Not The Bell – Neal Pollard:
There is no better New Testament chapter for showing us the power of forgiveness than Romans 5. One of the concepts Paul uses to teach forgiveness is “justification” (5:1,9, 16, 18; see also “reconciled,” “saved,” and “made righteous” in this chapter). One source illustrates justification by referencing a supposedly true story centering around the ringing of the bell in London’s St. Paul Cathedral. It is said this bell saved a sentinel soldier’s life. The man was on duty at distant Windsor Castle and accused by the guard who relieved him of sleeping at his post. He was tried by court martial and condemned to death. The man denied his guilt, saying that on the night in question he heard the bells of St. Paul ring 13 times at midnight. The court did not believe he could hear the bells from so far away, but eventually the testimony of many people supported the claim of this condemned man. The mechanism on the bell malfunctioned that night. The king pardoned the soldier, who supposedly lived to be 100 years old. He was justified after he was condemned.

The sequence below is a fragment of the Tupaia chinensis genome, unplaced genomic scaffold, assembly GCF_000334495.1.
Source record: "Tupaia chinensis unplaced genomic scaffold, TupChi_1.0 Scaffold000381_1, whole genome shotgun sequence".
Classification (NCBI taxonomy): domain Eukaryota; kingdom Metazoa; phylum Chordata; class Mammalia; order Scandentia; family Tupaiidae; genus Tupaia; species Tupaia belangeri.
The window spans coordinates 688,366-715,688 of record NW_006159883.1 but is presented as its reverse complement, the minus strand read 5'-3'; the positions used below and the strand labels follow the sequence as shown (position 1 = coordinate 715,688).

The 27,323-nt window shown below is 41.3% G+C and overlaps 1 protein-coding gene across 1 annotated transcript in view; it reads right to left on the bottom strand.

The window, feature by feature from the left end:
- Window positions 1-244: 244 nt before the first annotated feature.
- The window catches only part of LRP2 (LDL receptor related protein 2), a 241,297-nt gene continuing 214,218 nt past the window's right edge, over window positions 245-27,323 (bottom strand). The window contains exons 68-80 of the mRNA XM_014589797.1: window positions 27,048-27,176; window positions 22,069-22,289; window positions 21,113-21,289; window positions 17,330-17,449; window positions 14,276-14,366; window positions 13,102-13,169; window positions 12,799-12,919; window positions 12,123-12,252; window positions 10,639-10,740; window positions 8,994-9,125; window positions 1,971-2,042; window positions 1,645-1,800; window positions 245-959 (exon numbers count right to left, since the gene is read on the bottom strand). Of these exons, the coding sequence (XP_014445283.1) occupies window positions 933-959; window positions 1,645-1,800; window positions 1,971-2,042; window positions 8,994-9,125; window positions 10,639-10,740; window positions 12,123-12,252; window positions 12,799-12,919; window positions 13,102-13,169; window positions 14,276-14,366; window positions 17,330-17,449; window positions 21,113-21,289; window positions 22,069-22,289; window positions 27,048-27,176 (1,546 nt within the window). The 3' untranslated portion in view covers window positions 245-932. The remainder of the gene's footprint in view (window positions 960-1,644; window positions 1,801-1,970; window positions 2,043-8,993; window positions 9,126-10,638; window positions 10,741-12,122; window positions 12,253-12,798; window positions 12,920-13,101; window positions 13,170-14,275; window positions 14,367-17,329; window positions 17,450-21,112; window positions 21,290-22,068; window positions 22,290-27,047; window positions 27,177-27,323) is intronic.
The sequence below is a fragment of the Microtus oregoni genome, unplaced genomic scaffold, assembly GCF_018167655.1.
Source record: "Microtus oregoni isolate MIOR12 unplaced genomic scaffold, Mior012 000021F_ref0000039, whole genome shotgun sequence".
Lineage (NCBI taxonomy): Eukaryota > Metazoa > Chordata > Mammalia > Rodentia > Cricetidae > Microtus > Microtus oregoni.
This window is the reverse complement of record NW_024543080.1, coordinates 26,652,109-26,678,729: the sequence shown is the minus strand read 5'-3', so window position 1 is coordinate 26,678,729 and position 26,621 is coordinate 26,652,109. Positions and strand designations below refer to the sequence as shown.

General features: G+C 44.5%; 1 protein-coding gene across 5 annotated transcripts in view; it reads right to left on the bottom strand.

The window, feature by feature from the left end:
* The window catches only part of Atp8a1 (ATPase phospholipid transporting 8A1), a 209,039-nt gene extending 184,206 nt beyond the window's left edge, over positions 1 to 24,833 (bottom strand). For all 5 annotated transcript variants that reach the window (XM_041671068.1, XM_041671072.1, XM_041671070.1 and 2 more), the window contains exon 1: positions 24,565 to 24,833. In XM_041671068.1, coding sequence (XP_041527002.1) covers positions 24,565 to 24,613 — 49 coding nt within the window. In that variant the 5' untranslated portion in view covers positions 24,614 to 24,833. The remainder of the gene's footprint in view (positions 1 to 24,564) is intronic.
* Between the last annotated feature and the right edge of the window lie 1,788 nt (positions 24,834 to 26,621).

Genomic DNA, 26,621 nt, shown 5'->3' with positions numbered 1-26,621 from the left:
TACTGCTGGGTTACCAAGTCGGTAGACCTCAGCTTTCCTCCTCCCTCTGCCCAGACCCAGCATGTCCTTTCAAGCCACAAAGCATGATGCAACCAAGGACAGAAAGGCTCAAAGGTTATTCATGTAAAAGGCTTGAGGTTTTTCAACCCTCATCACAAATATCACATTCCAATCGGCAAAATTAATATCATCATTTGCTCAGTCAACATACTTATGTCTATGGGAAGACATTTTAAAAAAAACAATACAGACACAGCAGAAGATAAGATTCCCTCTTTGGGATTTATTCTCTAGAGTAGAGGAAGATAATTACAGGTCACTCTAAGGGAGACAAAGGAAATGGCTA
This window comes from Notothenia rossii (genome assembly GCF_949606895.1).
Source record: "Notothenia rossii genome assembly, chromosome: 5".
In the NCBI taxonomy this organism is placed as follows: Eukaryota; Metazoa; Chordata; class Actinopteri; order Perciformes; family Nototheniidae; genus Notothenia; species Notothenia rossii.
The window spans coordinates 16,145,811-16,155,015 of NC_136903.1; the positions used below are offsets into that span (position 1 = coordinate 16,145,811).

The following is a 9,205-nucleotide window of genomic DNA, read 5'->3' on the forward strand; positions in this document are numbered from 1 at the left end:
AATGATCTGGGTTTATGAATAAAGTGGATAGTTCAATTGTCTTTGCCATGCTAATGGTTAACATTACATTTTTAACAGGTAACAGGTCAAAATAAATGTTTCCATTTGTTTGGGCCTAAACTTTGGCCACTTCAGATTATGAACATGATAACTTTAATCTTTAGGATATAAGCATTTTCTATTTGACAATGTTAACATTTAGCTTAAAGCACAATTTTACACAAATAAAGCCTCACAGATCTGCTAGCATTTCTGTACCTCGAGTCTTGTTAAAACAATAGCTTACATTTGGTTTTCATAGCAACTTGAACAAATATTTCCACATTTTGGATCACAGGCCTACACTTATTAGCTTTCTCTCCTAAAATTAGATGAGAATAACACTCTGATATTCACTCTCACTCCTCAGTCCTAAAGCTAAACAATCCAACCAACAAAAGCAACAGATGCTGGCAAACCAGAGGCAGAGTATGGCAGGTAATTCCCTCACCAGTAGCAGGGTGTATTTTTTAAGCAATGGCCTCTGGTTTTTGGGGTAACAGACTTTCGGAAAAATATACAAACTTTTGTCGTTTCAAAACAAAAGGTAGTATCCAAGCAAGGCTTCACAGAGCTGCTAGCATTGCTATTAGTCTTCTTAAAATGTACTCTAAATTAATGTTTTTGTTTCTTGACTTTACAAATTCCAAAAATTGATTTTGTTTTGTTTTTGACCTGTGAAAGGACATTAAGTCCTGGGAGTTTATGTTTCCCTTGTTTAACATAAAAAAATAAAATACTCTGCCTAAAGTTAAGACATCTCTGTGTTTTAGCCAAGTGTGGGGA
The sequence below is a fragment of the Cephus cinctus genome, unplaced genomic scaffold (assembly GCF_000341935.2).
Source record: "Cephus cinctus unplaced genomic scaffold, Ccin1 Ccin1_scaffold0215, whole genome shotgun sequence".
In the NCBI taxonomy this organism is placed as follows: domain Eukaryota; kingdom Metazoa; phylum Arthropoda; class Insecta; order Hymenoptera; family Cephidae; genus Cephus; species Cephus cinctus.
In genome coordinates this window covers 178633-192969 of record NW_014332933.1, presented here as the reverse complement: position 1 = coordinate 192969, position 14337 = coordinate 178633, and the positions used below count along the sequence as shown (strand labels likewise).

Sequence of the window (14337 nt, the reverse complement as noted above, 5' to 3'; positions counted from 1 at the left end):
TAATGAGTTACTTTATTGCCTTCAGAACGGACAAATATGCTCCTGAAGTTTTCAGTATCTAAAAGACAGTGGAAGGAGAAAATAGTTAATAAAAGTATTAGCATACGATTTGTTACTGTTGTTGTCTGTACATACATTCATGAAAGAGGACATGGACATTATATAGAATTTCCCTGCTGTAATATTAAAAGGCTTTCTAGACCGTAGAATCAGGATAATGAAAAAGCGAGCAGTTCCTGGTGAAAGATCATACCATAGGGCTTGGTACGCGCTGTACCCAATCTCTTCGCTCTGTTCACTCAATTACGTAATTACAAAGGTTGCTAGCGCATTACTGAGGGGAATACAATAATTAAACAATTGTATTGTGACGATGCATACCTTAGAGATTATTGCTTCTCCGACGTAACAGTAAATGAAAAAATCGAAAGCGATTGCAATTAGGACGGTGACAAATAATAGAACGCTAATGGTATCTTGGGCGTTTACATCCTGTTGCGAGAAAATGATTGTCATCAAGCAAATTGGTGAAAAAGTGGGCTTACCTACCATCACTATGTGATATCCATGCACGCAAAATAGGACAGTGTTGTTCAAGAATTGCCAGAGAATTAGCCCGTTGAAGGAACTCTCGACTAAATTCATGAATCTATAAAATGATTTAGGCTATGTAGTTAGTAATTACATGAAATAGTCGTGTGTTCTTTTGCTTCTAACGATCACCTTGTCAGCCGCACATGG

The word translated “justified” in Romans 5:1 means “acquitted, put right with, and set free” (Louw & Nida, Vol. 2, Gk.-Eng. Lex. of the NT, 64). It means to be declared righteous with God (Friberg & Miller, Vol. 4: Anal. Lex. of the Gk. NT, 117). Paul mentions three things we get to enjoy, being justified by Jesus’ blood, death, and life (5:9-10).
Because we are justified by Jesus’ blood, we have peace with God (5:1), we get to stand in this grace (5:2), and we get to boast in hope (5:2), in our tribulations (5:3), and in God (5:11). In the end, because of Jesus, we shall be saved (5:9-10).
We deserve the wrath of God (5:9), spiritual death (5:12), and condemnation (5:16). Unlike the fortunate soldier, we could not claim innocence (5:12,19). Our pardon is the result of Jesus’ innocence, but because of that we can lay claim to “eternal life” (5:21). Thank God for the saving blood of His Son.